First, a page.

Getting married represents one of the biggest and most significant steps that people make in their lives. It’s an enormous change, and even though it mostly brings the good stuff, it’s definitely a challenge of its own. Married couples have to make some difficult decisions, usually at the very beginning of their life together.
One of the most common decisions for a married couple to make is how to take care and protect their investment. Don’t be naive – some things have to be clear from the start and there a lot of things that you should avoid at all cost. Here’s what you be careful about:
– Even though it’s not a romantic thing to do, a prenuptial or premarital agreement is essential if you want to be clear on which property belongs to just one spouse and is not susceptible to division in case of a divorce or death.
– Next, if there is a property you would like to keep separate from the mutual property, you need to keep a record of it, as well as precise and detailed books. For example, if you got a property as a gift or you inherited it from a relative, you can make it clear that it isn’t something that your spouse can claim.
– In case you want to keep something in your family in case something happens to you or own it as your personal property, you should keep the records of it separately through the whole of your marriage. In no case should you mix it and combine it with the property you share with your spouse because it could get really messy if at a certain point you need to determine what belongs to whom.
– Be aware of the difference between “active” and “passive” increase in the property’s value because it determines if your spouse is entitled to the property, too. It means that sometimes the increase of the property you consider to be solely yours can actually partly belong to the spouse. Active increase (or the right term would be “appreciation”) represents something that you have actually done, so the property could increase its value (for example, you repainted the house). This increase belongs to your spouse, too. On the other hand, passive appreciation is, for instance, an increase in a bank account that you own thanks to the interest or the inflation which resulted in the increase of your property. In this case, the increase belongs solely to you and you only.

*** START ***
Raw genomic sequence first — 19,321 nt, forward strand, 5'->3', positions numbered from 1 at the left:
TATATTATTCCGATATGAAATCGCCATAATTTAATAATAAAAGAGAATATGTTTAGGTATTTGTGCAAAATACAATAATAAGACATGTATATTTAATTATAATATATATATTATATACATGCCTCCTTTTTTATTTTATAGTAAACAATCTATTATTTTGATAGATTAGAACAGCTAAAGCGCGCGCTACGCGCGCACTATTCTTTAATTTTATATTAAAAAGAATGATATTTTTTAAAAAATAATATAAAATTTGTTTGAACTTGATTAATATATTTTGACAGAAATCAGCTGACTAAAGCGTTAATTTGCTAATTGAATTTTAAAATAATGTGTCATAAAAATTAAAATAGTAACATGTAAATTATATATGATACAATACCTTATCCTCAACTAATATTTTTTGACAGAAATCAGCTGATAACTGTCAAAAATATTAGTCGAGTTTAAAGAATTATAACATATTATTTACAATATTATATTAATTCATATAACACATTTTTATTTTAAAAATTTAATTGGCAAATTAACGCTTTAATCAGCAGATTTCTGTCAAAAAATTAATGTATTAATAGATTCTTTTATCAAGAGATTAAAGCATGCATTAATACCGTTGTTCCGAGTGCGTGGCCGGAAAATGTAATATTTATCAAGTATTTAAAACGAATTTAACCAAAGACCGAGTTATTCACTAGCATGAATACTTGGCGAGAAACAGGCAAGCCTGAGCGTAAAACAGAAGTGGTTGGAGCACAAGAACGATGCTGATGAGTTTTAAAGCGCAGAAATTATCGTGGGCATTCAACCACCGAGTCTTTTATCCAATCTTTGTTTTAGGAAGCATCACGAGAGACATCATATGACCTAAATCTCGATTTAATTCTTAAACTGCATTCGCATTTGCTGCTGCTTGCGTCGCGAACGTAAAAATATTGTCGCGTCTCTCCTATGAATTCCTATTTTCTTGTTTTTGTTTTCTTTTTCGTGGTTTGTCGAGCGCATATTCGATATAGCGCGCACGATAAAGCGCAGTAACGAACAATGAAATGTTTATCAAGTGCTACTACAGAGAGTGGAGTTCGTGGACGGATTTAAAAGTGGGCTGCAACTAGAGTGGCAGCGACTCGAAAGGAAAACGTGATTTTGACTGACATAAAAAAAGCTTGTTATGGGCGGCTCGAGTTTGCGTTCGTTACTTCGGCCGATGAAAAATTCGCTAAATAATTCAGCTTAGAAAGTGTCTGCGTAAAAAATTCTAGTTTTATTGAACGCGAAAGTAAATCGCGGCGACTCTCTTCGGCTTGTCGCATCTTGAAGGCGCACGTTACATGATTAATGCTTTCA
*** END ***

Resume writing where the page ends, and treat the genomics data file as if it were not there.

– never use your mutual property for purchasing additional nonmarital property – use your existing nonmarital property for that. More precisely, don’t use your spouse’s money to maintain a property that belongs specifically to you. In this case, the borderline between what is only yours and what is a mutual property can be blurred or gone completely.
– You shouldn’t just freely assume that your business that you owned before the marriage remains solely yours. In case of a divorce, this part can get really tricky. Sometimes legal mediation services in Sydney can help, but sometimes it can be a nightmare. The thing here is that your business can increase its value during your marriage, but it can be open to discussion if your spouse had at least minor and subtle contribution to it. For example, if your spouse took care of the children so that you could improve your business, it can be argued later that the spouse has the right to a certain share. The more obvious contributions by the spouse are bookkeeping instead of you or even entertaining your clients.
– Never use nonmarital funds in order to pay off a debt that was made during the marriage – the funds won’t belong to you anymore.
– It’s not a practical move to open a joint bank account where you would also place your nonmarital funds. Even if the both of you plan to keep the records separate, it could still get messy after some time. There’s no headache if you separate them completely from the very beginning.
– Avoid making deposits of the income that was made during the marriage into your personal, nonmarital account. This, too, can get really unclear and it could easily happen that your personal account is no longer considered to be specifically yours.